7.2/10
8,101
138 user 51 critic

Better Luck Tomorrow (2002)

A group of over-achieving Asian-American high school seniors enjoy a power trip when they dip into extra-curricular criminal activities.

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1 win & 2 nominations. See more awards »

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Cast

Cast overview, first billed only:
...
Jason Tobin ...
Shirley Anderson ...
Hot Dog Planet Customer
Nanette Matoba ...
Housewife
Kenji Matoba ...
Toddler
...
Han
Ashley Arai ...
Cheerleader
Danielle Conner ...
Cheerleader
Karen DiTota ...
Cheerleader
Smita Satiani ...
Cheerleader
Kristen Stinson ...
Cheerleader
Jeff DeJohn ...
Ryan
Robert Zepeda ...
Jock
...
Jock
Christopher J. Francis ...
Jock
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Storyline

Ben is a perfectionist and overachiever whose tunnel vision leads to nothing less than graduating at the top of his class. As he struggles to achieve social success, he discovers his darker side. He and his friends: Virgil, Daric and Han lead a double life of mischief and petty crimes to alleviate the pressures of perfection. As their adopted identity grows, the gang tumbles into a downward spiral of excitement, excess and fun. Written by Anonymous

Plot Summary | Add Synopsis

Taglines:

Never underestimate an overachiever. See more »

Genres:

Crime | Drama | Romance

Motion Picture Rating (MPAA)

Rated R for violence, drug use, language and sexuality | See all certifications »

Parents Guide:

 »
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Details

Country:

Language:

Release Date:

25 April 2003 (USA)  »

Also Known As:

Завтра повезет больше  »

Filming Locations:

 »

Box Office

Budget:

$250,000 (estimated)

Opening Weekend:

$360,772 (USA) (11 April 2003)

Gross:

$3,799,339 (USA) (20 June 2003)
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Company Credits

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Technical Specs

Runtime:

| (2003)

Sound Mix:

Color:

Aspect Ratio:

1.85 : 1
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Did You Know?

Trivia

Though not physically correct for any roles, producer/performer Anthony Begonia was encouraged to audition. See more »

Goofs

In the Las Vegas montage scene, while the protagonists are in a casino attempting to pull out their identification cards to prove their ages to a police officer, the badge on the officer's shoulder says California, while Las Vegas is in the state of Nevada. See more »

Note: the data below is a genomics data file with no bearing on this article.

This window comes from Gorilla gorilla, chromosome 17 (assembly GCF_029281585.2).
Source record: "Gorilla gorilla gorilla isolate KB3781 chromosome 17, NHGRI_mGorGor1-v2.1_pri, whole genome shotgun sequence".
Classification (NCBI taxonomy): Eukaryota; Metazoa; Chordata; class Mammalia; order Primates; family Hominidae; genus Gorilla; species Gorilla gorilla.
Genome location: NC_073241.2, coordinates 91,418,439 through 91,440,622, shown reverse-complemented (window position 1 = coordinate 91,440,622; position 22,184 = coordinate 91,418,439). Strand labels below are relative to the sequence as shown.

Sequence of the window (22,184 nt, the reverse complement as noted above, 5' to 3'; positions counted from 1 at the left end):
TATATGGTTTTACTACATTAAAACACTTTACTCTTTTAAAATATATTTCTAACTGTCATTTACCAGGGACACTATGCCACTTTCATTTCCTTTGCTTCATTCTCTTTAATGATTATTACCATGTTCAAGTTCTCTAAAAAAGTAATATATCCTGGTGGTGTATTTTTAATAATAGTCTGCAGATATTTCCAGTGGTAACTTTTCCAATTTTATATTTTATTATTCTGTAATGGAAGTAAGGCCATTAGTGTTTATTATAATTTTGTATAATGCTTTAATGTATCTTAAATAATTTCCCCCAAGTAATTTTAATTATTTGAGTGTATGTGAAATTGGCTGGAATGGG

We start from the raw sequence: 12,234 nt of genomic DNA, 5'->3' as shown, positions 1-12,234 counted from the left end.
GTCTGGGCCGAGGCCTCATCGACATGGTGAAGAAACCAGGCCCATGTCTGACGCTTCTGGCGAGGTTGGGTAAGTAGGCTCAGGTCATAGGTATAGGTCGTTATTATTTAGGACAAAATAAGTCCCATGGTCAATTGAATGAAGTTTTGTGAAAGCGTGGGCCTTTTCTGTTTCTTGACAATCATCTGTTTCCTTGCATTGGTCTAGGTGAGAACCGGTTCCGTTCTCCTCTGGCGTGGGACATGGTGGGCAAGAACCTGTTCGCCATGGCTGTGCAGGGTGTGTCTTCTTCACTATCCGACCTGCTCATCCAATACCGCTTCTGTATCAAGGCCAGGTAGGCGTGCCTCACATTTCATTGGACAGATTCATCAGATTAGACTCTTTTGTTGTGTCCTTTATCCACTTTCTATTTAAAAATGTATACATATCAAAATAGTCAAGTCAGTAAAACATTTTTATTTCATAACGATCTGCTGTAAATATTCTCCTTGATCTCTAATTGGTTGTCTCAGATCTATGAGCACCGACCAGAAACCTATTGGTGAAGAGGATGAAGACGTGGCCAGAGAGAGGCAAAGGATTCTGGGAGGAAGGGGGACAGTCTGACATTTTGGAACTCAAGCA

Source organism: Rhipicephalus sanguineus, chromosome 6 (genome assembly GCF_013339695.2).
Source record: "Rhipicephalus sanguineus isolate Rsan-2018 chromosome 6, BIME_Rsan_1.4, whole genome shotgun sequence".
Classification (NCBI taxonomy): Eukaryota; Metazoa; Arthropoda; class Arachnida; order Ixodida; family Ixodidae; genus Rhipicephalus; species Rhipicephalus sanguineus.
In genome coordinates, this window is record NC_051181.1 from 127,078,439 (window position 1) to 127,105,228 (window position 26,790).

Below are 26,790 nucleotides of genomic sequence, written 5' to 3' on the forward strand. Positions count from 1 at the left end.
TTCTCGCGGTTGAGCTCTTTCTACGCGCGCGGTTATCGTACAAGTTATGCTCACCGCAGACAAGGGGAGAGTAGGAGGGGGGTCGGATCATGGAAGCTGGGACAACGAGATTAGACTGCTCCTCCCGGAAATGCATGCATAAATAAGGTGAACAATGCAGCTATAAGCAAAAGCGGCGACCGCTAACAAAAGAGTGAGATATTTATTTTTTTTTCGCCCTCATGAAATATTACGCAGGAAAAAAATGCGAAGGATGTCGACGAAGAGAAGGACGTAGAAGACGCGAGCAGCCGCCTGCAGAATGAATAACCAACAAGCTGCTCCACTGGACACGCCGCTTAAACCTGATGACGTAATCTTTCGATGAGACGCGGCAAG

Quotes

Han: [to Ben] People like you and me, we don't have to play by the rules, we can make our own.
See more »

Connections

Referenced in The Nice Guys (2016) See more »

Soundtracks

Crabnebula
Written and Performed by Semiautomatic
Published by Yellow Dog Robotic Center/Glowbunny (ASCAP)
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User Reviews

Gripping, occasionally self-conscious, but a brave, awesome feat in the end
11 May 2003 | by (United States) – See all my reviews

Director Justin Lin's drama, Better Luck Tomorrow, brought back memories of seeing Larry Clark's Bully on TV, which was also about teens who looked for partying to have something to do with their time in the midst of dreary, same-temperature-all-the-time suburbia. But this time, Lin has his teenage characters not as aimless- these kids, and at least the lead, have futures and/or aspirations, thanks to rich families, and because of which feel secure in their side life's of drug-dealing and robbery.

The beginning sets a perfect mood, as two Asian-Americans lie in their backyard, basking in a hazing heat, think they hear one of their beepers, and realize that the sound is coming from under the soil, alongside with a body. This is set up not to spoil the story (this tale is inspired by true events some eleven years ago), but to set up the slick, if bleak, atmosphere.

The central character of Lin's film is Ben, a JV Basketball player who rarely gets picked to play, repeats words he picks up in the dictionary over and over in preparation for SAT's, and works a part-time job in a food court so he'll have something to put on college applications. Along with this are his friends, Virgil, Han, and Daric, the last of which being the most intriguing of the supporting characters.

Instead of Lin getting overtly cocky with his plot ideas and characters, he creates a study of them, and of the paths they are each on in their high times of adolescence. He does this in a style that is kinetic even in scenes that slow down or just have minor dialogue, and when things pick up they pick up (and slow down) at the right pace. We get a sense where the movie will take us, yet by the time it does it's surely not as expected.

When the last scene rolls around, and Ben has made decisions that will possibly effect the outcome of his life, it's clear that Lin has made a film for MTV that has a life-force, a cool if sorrowful spirit, and an understanding of the additudes of youth that skims close to the line of a soap, but never is stupid enough to even try it. Some will leave cheated; I think this it may be one of the best films of the year, a little gem for the Asian-American community. Between A and A+ (A because of a slightly weak side-plot with the character of Stephanie)


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